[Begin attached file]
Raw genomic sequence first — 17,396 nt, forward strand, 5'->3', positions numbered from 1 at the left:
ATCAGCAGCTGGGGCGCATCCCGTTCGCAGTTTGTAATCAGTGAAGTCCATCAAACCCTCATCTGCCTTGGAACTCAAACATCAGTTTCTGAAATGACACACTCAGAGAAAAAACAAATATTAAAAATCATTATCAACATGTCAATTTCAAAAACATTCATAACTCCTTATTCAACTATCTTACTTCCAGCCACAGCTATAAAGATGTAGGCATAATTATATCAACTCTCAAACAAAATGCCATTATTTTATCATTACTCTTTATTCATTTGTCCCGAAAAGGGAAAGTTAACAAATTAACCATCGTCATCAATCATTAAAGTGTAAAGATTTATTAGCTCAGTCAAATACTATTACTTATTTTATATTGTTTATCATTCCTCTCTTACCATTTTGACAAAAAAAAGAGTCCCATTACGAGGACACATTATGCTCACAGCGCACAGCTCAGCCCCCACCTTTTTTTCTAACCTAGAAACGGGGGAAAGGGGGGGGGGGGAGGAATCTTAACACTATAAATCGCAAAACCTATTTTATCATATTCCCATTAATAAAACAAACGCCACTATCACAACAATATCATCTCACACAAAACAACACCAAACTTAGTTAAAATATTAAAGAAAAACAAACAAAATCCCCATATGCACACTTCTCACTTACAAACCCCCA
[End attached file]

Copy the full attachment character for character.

Raw genomic sequence first — 17,396 nt, forward strand, 5'->3', positions numbered from 1 at the left:
ATCAGCAGCTGGGGCGCATCCCGTTCGCAGTTTGTAATCAGTGAAGTCCATCAAACCCTCATCTGCCTTGGAACTCAAACATCAGTTTCTGAAATGACACACTCAGAGAAAAAACAAATATTAAAAATCATTATCAACATGTCAATTTCAAAAACATTCATAACTCCTTATTCAACTATCTTACTTCCAGCCACAGCTATAAAGATGTAGGCATAATTATATCAACTCTCAAACAAAATGCCATTATTTTATCATTACTCTTTATTCATTTGTCCCGAAAAGGGAAAGTTAACAAATTAACCATCGTCATCAATCATTAAAGTGTAAAGATTTATTAGCTCAGTCAAATACTATTACTTATTTTATATTGTTTATCATTCCTCTCTTACCATTTTGACAAAAAAAAGAGTCCCATTACGAGGACACATTATGCTCACAGCGCACAGCTCAGCCCCCACCTTTTTTTCTAACCTAGAAACGGGGGAAAGGGGGGGGGGGGAGGAATCTTAACACTATAAATCGCAAAACCTATTTTATCATATTCCCATTAATAAAACAAACGCCACTATCACAACAATATCATCTCACACAAAACAACACCAAACTTAGTTAAAATATTAAAGAAAAACAAACAAAATCCCCATATGCACACTTCTCACTTACAAACCCCCA